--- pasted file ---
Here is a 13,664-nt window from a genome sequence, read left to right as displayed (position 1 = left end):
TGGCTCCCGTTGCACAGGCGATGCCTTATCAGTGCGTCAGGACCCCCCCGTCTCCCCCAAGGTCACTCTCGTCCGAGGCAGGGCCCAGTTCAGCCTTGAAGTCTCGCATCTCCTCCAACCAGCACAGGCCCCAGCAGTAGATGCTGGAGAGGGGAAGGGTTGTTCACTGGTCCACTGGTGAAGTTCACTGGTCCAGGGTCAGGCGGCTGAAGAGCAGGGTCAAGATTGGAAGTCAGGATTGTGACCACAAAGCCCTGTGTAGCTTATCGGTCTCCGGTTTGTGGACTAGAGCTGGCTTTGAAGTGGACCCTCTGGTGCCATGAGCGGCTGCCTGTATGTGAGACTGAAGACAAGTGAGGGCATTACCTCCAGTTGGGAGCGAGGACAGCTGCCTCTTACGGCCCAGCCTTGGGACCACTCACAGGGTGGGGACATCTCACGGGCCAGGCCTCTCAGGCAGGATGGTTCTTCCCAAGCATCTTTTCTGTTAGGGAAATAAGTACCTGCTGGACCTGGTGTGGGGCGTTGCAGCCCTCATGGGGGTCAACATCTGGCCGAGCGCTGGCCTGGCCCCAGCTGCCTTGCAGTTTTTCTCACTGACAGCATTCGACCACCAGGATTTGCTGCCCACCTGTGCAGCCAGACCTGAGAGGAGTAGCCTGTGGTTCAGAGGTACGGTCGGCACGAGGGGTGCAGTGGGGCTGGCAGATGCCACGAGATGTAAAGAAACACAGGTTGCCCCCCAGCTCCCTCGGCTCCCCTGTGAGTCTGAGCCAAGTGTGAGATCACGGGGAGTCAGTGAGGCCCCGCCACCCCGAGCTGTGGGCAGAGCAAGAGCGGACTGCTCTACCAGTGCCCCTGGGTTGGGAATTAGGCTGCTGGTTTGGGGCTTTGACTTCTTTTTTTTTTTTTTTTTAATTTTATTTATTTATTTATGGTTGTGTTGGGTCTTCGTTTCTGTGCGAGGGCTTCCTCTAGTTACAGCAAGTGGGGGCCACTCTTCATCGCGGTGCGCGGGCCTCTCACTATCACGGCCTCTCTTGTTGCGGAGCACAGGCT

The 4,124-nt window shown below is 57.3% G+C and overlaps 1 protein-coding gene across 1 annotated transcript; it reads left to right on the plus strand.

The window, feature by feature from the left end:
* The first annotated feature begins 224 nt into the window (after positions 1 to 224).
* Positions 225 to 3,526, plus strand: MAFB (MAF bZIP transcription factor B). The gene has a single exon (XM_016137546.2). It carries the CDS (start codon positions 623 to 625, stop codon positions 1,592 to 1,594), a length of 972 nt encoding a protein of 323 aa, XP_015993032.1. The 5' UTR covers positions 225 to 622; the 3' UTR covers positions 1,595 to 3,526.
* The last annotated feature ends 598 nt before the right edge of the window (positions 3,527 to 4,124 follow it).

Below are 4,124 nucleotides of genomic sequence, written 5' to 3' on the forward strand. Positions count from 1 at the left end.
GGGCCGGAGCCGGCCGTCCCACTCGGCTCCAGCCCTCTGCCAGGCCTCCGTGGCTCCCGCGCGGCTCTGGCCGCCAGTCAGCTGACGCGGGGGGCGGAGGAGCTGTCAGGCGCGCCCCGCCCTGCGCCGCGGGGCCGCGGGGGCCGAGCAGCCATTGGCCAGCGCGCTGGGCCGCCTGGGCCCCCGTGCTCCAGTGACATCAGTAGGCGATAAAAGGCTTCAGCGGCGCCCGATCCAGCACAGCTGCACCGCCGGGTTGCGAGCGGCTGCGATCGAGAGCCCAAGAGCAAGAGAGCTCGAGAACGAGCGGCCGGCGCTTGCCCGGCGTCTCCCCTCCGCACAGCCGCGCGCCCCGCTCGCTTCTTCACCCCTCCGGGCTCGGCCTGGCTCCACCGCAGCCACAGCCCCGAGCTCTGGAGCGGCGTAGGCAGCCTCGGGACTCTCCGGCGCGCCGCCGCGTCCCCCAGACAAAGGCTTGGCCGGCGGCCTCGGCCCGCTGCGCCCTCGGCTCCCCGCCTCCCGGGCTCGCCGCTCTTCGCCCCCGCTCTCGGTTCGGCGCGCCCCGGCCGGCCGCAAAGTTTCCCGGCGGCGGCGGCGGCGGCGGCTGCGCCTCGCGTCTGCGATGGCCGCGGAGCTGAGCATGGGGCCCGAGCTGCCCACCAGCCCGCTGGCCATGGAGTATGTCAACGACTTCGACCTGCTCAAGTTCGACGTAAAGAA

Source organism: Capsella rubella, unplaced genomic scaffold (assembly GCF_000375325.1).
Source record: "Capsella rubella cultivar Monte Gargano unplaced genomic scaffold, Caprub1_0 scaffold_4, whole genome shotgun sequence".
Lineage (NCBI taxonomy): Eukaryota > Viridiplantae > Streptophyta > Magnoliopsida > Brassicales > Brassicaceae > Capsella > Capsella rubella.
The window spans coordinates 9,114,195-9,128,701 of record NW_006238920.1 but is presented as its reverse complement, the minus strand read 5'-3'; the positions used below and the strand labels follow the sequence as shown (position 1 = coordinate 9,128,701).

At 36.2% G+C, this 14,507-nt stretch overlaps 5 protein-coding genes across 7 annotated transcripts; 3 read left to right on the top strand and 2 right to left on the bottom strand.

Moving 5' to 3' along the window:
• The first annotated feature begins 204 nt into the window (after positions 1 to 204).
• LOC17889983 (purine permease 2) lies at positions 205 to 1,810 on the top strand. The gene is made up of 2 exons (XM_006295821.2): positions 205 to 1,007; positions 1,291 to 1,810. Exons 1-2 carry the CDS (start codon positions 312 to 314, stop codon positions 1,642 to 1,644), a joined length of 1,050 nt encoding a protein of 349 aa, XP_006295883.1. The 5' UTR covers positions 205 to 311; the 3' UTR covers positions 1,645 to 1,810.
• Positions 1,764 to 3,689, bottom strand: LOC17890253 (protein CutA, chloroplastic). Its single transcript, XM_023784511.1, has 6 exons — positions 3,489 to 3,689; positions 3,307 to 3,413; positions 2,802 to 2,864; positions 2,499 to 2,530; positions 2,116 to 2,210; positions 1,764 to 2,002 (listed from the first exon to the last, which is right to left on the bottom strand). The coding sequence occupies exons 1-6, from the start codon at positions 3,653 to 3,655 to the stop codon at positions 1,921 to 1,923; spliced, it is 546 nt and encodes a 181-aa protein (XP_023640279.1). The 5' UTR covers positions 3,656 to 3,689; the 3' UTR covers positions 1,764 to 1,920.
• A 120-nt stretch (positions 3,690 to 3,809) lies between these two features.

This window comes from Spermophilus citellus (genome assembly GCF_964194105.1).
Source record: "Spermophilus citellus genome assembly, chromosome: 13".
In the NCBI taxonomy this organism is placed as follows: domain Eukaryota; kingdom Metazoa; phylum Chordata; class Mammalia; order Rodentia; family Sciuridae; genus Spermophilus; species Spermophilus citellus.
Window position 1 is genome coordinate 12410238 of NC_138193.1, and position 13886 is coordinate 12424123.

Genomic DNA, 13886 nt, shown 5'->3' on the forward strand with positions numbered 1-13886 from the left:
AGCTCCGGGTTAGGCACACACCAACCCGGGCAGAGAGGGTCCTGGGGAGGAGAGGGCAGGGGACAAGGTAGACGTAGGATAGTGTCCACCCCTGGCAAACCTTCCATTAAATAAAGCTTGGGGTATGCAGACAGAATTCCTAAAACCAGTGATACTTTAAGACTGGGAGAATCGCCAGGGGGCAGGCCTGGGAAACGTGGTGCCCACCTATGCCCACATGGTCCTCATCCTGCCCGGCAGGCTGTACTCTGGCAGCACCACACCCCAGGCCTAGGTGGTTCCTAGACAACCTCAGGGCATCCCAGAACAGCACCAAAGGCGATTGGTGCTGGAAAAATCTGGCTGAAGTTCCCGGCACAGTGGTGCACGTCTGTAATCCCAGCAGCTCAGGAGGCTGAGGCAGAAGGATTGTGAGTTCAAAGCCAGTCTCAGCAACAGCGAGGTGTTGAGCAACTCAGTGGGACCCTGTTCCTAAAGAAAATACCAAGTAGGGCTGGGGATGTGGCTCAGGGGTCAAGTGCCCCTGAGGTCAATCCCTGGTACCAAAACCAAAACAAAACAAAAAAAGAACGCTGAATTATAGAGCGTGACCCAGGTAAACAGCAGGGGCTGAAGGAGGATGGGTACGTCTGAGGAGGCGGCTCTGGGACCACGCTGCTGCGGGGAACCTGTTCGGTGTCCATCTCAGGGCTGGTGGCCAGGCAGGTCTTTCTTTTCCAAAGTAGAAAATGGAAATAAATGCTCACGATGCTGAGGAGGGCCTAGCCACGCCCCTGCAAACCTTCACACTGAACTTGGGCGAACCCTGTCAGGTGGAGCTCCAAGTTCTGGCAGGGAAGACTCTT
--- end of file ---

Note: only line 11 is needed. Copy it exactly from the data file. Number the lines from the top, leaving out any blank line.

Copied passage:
Source record: "Capsella rubella cultivar Monte Gargano unplaced genomic scaffold, Caprub1_0 scaffold_4, whole genome shotgun sequence".